Silicon Prairie News

Pitching at CES: Bawte co-founder shares lessons from Vegas visit

Las Vegas January 14, 2013 by Guest Contributor Only 21 days until Big Omaha. Get your tickets before they sell out!

About the author: John Jackovin is the co-founder and CEO of Des Moines startup Bawte.


Though there's less buzz in the air, Bawte co-founder John Jackovin believes attending CES (above) the final two days of the event is more valuable for startups trying to connect with the exhibitors.

The annual Consumer Electronics Show (CES) is the largest gathering of technology suppliers, buyers and techno-nerds possibly in the world. I attended CES for three full days in hopes of getting new leads for my startup, Bawte.

Bawte is a consumer-facing app that allows our users to tag the products they buy to create a custom product catalog consisting of only the products they own. When Bawte partners with brands, we can offer a much richer and complete experience to our users. The more brands, the better the experience. The better the experience the more users. The more users, the more brands that want to participate. And that iterative cycle continues. So for Bawte, our target market includes consumer electronics companies and being as CES is the largest gathering of technology suppliers … wait I already said that, so you get the idea, it's a great place to be.

When we arrived at the opening of the show, we were overwhelmed by its size and booths. Some booths had what seemed to be hundreds of people working at once. Many of the really large brands stocked their booths with sales support (think trainers) which is not who we needed to speak to about our product. We needed marketing people. We wasted a lot of time getting herded from one person to the other, only to eventually lead to a dead end. We determined that these brands would never materialize during the show. So we moved to slightly smaller brands that still are household names, but under the $1 billion revenue threshold.

We also realized that as the days passed the activity level at the exhibits slowed. Here is a tip, if you want to talk to people at the booths, do not go on Tuesday, the show's first day. You are better off going Wednesday through Friday or condensing it down to only Thursday and Friday. Tuesday has too much of a buzz to it. Most people leave Thursday, which is what I did, and from the tweets I monitored it seemed as though people were searching for attendees on Friday. So hit them on Friday when they have had enough of talking about their own products and are much more willing to listen.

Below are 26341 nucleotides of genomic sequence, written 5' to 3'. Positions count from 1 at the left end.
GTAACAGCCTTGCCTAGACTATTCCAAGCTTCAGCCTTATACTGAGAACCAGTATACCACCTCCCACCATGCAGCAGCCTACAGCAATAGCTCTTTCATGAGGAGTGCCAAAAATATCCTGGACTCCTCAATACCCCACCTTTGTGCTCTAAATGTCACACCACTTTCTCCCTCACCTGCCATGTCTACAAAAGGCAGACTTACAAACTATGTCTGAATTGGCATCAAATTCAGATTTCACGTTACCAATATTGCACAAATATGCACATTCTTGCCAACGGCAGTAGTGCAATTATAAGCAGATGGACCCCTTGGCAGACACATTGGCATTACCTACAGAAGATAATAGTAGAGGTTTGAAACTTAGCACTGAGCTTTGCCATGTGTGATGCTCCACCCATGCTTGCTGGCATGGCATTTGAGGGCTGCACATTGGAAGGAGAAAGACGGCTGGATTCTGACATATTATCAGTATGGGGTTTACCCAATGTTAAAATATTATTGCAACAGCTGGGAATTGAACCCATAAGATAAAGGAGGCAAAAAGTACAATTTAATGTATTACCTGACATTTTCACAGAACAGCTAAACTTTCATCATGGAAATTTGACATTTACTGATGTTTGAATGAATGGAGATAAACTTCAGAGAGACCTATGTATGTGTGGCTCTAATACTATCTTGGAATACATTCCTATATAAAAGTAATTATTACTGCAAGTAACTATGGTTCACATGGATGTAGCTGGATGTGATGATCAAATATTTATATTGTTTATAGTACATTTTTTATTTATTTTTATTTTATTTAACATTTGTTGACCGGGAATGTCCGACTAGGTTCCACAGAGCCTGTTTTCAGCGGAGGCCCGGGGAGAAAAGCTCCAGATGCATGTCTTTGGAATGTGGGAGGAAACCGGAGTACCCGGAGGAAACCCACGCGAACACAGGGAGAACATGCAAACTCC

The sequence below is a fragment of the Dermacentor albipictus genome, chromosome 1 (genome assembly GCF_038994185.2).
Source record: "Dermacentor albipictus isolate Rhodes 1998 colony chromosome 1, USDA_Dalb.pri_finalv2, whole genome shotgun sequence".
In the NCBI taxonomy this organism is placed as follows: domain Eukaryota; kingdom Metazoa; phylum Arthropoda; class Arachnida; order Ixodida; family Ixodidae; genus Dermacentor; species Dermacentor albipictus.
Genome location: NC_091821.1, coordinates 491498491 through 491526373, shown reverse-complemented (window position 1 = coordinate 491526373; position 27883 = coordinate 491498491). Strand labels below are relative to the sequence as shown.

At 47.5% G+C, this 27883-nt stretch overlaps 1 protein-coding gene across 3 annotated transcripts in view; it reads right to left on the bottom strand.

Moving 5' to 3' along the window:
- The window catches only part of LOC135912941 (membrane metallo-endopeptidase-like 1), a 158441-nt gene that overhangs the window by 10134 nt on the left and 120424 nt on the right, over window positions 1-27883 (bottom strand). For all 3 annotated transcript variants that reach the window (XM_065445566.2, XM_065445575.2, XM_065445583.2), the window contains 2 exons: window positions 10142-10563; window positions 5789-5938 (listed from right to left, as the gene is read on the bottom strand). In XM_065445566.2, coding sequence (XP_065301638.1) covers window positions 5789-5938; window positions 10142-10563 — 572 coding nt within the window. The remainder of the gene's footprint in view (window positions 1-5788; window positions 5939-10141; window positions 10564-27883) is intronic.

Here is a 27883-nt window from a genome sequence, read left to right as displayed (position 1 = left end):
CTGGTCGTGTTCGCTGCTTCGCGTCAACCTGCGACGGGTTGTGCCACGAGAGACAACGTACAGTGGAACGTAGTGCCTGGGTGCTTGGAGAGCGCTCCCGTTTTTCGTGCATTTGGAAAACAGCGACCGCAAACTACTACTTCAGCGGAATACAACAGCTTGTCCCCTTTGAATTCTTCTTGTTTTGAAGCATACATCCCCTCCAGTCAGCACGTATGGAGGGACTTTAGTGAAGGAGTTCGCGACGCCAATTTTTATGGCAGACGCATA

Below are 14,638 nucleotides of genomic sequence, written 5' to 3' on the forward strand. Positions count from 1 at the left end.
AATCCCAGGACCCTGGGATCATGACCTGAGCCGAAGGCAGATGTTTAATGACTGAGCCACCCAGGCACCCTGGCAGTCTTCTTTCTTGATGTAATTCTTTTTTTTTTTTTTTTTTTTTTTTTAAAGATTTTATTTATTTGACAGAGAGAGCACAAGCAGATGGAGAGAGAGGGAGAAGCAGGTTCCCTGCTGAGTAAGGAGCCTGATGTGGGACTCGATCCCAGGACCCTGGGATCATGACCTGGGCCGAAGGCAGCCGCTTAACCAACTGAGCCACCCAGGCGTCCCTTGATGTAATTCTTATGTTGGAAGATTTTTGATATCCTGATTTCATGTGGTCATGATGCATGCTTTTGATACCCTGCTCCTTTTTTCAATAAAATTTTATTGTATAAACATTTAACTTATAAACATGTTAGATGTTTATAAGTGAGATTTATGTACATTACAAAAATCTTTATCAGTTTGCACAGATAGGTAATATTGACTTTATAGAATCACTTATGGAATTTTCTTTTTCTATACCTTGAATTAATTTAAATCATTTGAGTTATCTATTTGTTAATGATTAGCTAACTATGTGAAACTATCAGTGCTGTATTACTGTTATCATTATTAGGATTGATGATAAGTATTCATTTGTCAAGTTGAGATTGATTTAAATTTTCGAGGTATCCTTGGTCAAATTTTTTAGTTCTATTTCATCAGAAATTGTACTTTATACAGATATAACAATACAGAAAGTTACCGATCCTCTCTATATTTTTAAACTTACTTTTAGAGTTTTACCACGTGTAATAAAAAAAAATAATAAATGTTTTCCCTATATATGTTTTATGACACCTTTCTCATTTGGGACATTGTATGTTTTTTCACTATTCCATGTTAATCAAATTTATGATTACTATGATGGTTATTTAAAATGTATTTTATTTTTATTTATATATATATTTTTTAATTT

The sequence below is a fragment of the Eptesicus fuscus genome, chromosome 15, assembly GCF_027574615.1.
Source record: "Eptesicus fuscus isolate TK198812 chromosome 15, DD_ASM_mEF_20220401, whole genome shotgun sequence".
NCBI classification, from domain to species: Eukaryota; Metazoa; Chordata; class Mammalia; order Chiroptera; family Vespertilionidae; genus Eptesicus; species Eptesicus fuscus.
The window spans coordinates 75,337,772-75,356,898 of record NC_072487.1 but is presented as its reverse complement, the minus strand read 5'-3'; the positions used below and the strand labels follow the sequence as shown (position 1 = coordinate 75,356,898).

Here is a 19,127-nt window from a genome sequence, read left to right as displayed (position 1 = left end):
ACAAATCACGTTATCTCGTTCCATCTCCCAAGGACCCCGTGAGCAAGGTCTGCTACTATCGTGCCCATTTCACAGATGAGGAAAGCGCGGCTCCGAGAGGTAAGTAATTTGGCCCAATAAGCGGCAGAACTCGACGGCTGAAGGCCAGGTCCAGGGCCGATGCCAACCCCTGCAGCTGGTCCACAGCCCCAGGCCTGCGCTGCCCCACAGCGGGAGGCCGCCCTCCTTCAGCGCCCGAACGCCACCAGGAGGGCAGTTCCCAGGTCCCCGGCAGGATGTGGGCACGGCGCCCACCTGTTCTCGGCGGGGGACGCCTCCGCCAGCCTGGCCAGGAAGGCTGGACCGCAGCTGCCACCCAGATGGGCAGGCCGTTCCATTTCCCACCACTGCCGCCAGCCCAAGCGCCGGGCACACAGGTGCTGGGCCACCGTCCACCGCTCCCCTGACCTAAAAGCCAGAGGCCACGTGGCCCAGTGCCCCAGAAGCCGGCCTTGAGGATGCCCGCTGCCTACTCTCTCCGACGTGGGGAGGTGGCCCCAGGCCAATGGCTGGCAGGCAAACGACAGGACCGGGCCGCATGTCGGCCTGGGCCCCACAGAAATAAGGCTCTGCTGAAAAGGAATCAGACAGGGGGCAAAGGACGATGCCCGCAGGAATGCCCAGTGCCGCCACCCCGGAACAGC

That is a unexpectedly good segue into my next observation: people man their booths to sell and inform, not to listen to startups tell their story. Even though our primary goal was to talk to these people, it is important to understand that is not their goal. This is not Match.com for businesses. As much as I wish it were, it's not and you need to understand and respect that. Perhaps from my conversational writing style you may infer that we knew this going in, the truth is we did not. We had no idea what to expect.

So how did we do? Well, I think if you read any of what I wrote before this sentence it won't come as a surprise that first day for us was sketchy. It was packed and we had no idea how to approach the people in the booths. This is not your normal TechCrunch Disrupt pitch-a-thon. Remember, these people don't really anticipate getting pitched.

Days two and three were much more fluid. I found my best approach was to actually discuss their product line, show a genuine interest in their new innovative products and then work into a conversation about Bawte. This "rolling start" concept allowed me to better understand the products and person, which then made it easier to transition into Bawte and what we could do for the brands.

Was it worth it for Bawte? Absolutely.

The contacts we made were well worth the price for me and my partner to attend the show. We each have 15 to 20 solid leads from this show that we would never have been able to get through any conventional means. Now some of the leads we never got to talk to, but we got their cards. Some folks we just got a name or an email. A few times the people we spoke to thought it was such a good idea that they said they would put us in contact with the appropriate person. These are in no way a slam-dunk. We did not close any business. We did not anticipate closing any business. This was a lead generation mission for Bawte. All of this information provides us with a start. And like anyone who has built a company before, all you need is a place to start. From there it is up to you.

 

Credits: Photos courtesy of John Jackovin.


About the author: John Jackovin has been a technology entrepreneur since the age of 24 when he developed technology for hardware distributors. Ever since, Jackovin and his partner Tom Love have been developing new technology startups. He is currently focused solely on the development of their new company, Bawte.

Find Jackovin on Twitter, @jackovin.

Previous Post
Students visit to KCSV is "start of a major story yet to be written"
Health Tech Hatch brings crowdfunding and testing together
Next Post

COMMENTS

The polls are open!

Through August 22, help us decide the winners of our inaugural Silicon Prairie Awards, which will recognize 12 companies and individuals. You can vote once per day per category.
Winners will be announced live on stage at
our August 30 event.

Vote!